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Title: Energy of Supported Metal Catalysts: From Single Atoms to Large Metal Nanoparticles

It is known that many catalysts consist of late transition metal nanoparticles dispersed across oxide supports. The chemical potential of the metal atoms in these particles correlate with their catalytic activity and long-term thermal stability. This chemical potential versus particle size across the full size range between the single isolated atom and bulklike limits is reported here for the first time for any metal on any oxide. The chemical potential of Cu atoms on CeO 2(111) surfaces, determined by single crystal adsorption calorimetry of gaseous Cu atoms onto slightly reduced CeO 2(111) at 100 and 300 K is shown to decrease dramatically with increasing Cu cluster size. The Cu chemical potential is ~110 kJ/mol higher for isolated Cu adatoms on stoichometric terrace sites than for Cu in nanoparticles exceeding 2.5 nm diameter, where it reaches the bulk Cu(solid) limit. In Cu dimers, Cu’s chemical potential is ~57 kJ/mol lower at step edges than on stoichiometric terrace sites. Since Cu avoids oxygen vacancies, these monomer and dimer results are not strongly influenced by the 2.5% oxygen vacancies present on this CeO 2 surface and are thus considered representative of stoichiometric CeO 2(111) surfaces.
Authors:
 [1] ;  [1] ;  [1]
  1. Univ. of Washington, Seattle, WA (United States). Dept. of Chemistry
Publication Date:
Grant/Contract Number:
FG02-96ER14630
Type:
Published Article
Journal Name:
ACS Catalysis
Additional Journal Information:
Journal Volume: 5; Journal Issue: 10; Journal ID: ISSN 2155-5435
Publisher:
American Chemical Society (ACS)
Research Org:
Univ. of Washington, Seattle, WA (United States)
Sponsoring Org:
USDOE Office of Science (SC), Basic Energy Sciences (BES) (SC-22). Chemical Sciences, Geosciences & Biosciences Division
Country of Publication:
United States
Language:
English
Subject:
37 INORGANIC, ORGANIC, PHYSICAL, AND ANALYTICAL CHEMISTRY; 77 NANOSCIENCE AND NANOTECHNOLOGY; adsorption energy; catalysis; ceria; copper; nanoparticles; size effects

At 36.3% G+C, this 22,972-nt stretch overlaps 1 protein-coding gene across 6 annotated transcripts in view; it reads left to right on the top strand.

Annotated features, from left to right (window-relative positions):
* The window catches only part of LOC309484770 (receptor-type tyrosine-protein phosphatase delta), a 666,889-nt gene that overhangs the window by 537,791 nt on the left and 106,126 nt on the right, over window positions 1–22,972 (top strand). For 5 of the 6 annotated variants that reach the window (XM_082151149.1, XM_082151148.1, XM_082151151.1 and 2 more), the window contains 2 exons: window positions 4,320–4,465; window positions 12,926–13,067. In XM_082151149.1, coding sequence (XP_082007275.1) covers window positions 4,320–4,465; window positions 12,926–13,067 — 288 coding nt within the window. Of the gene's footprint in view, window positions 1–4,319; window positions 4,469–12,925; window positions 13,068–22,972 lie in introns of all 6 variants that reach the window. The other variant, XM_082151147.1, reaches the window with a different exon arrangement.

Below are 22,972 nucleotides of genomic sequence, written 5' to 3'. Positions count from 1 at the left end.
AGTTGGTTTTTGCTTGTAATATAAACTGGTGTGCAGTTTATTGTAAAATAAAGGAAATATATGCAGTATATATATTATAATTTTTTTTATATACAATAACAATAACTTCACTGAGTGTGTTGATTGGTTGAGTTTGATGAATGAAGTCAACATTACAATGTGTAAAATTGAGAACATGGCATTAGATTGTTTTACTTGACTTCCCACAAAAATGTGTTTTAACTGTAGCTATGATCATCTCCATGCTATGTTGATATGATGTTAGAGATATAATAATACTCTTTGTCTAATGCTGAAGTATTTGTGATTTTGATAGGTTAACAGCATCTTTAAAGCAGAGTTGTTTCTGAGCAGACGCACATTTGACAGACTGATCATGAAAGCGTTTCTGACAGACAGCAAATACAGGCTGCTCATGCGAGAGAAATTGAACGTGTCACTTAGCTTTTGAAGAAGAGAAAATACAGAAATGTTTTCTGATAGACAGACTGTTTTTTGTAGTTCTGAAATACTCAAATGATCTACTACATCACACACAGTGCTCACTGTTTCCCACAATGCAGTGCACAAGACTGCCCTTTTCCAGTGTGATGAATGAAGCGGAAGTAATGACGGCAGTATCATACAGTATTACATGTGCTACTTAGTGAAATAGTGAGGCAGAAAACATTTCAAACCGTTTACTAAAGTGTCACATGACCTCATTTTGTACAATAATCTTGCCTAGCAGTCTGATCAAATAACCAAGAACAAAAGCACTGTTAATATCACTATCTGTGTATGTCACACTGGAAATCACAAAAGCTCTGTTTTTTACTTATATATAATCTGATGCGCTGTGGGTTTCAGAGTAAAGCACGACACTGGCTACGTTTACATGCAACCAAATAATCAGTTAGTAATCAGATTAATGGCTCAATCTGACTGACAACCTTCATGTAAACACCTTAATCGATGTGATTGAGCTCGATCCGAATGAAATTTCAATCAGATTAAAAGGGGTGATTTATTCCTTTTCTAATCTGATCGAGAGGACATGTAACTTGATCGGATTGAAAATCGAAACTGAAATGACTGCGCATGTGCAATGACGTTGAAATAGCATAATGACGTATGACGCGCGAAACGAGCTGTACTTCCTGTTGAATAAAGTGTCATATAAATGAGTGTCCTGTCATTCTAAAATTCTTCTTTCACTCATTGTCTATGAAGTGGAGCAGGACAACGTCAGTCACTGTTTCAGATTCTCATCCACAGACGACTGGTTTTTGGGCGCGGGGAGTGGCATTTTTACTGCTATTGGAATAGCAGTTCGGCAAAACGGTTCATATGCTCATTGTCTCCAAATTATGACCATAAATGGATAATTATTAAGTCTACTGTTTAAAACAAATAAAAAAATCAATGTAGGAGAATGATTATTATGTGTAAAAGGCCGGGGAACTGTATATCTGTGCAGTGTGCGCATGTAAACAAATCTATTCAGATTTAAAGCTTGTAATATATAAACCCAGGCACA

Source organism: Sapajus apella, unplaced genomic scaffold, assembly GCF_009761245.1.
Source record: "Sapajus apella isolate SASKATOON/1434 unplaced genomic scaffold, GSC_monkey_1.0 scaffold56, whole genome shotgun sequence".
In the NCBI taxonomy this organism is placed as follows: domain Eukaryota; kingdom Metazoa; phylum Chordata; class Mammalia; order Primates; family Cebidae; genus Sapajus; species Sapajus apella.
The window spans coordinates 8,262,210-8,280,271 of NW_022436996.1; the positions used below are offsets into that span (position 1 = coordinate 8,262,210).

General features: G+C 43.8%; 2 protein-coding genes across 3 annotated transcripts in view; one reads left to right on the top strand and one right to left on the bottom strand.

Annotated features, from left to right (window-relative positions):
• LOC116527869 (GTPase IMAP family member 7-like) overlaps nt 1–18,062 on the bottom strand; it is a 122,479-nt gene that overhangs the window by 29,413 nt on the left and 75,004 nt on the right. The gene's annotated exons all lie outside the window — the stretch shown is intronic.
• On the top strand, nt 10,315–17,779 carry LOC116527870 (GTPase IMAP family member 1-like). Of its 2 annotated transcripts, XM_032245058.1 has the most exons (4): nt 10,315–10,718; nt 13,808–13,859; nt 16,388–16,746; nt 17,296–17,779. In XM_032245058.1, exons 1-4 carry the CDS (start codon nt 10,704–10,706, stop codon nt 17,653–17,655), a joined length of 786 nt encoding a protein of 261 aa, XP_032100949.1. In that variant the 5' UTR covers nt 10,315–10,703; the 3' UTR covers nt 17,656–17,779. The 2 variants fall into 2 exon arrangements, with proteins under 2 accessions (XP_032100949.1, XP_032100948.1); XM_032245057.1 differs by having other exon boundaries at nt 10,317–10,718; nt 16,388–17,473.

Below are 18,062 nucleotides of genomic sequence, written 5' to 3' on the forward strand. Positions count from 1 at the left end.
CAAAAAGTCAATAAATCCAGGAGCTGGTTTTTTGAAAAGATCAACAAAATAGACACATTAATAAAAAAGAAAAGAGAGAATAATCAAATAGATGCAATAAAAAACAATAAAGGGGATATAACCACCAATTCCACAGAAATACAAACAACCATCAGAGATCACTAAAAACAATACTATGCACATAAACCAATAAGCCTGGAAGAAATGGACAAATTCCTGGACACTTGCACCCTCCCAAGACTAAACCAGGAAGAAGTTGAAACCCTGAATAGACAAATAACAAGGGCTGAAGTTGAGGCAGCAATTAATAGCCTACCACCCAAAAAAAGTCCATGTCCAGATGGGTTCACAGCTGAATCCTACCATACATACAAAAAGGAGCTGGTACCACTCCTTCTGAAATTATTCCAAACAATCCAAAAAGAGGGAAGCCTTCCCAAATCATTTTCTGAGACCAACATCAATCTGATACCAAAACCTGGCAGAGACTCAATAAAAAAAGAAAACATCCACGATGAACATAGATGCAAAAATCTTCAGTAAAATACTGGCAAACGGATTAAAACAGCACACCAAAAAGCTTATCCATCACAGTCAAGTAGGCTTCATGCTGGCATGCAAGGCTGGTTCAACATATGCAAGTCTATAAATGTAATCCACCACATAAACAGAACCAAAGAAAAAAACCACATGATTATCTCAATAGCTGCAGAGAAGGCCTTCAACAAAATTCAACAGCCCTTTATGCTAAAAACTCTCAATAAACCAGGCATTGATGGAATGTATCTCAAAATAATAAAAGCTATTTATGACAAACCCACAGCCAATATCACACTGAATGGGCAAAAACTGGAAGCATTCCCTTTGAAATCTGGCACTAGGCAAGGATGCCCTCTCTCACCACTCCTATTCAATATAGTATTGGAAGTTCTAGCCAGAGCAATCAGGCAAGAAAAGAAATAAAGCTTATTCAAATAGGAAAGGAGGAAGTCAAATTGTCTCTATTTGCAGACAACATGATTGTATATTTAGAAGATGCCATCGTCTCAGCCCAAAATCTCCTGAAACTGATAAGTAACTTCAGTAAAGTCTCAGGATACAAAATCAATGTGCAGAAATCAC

OSTI Identifier:
1213955
Alternate Identifier(s):
OSTI ID: 1438016

James, Trevor E., Hemmingson, Stephanie L., and Campbell, Charles T.. Energy of Supported Metal Catalysts: From Single Atoms to Large Metal Nanoparticles. United States: N. p., Web. doi:10.1021/acscatal.5b01372.
James, Trevor E., Hemmingson, Stephanie L., & Campbell, Charles T.. Energy of Supported Metal Catalysts: From Single Atoms to Large Metal Nanoparticles. United States. doi:10.1021/acscatal.5b01372.
James, Trevor E., Hemmingson, Stephanie L., and Campbell, Charles T.. 2015. "Energy of Supported Metal Catalysts: From Single Atoms to Large Metal Nanoparticles". United States. doi:10.1021/acscatal.5b01372.
@article{osti_1213955,
title = {Energy of Supported Metal Catalysts: From Single Atoms to Large Metal Nanoparticles},
author = {James, Trevor E. and Hemmingson, Stephanie L. and Campbell, Charles T.},
abstractNote = {It is known that many catalysts consist of late transition metal nanoparticles dispersed across oxide supports. The chemical potential of the metal atoms in these particles correlate with their catalytic activity and long-term thermal stability. This chemical potential versus particle size across the full size range between the single isolated atom and bulklike limits is reported here for the first time for any metal on any oxide. The chemical potential of Cu atoms on CeO2(111) surfaces, determined by single crystal adsorption calorimetry of gaseous Cu atoms onto slightly reduced CeO2(111) at 100 and 300 K is shown to decrease dramatically with increasing Cu cluster size. The Cu chemical potential is ~110 kJ/mol higher for isolated Cu adatoms on stoichometric terrace sites than for Cu in nanoparticles exceeding 2.5 nm diameter, where it reaches the bulk Cu(solid) limit. In Cu dimers, Cu’s chemical potential is ~57 kJ/mol lower at step edges than on stoichiometric terrace sites. Since Cu avoids oxygen vacancies, these monomer and dimer results are not strongly influenced by the 2.5% oxygen vacancies present on this CeO2 surface and are thus considered representative of stoichiometric CeO2(111) surfaces.},
doi = {10.1021/acscatal.5b01372},
journal = {ACS Catalysis},
number = 10,
volume = 5,
place = {United States},
year = {2015},
month = {8}
}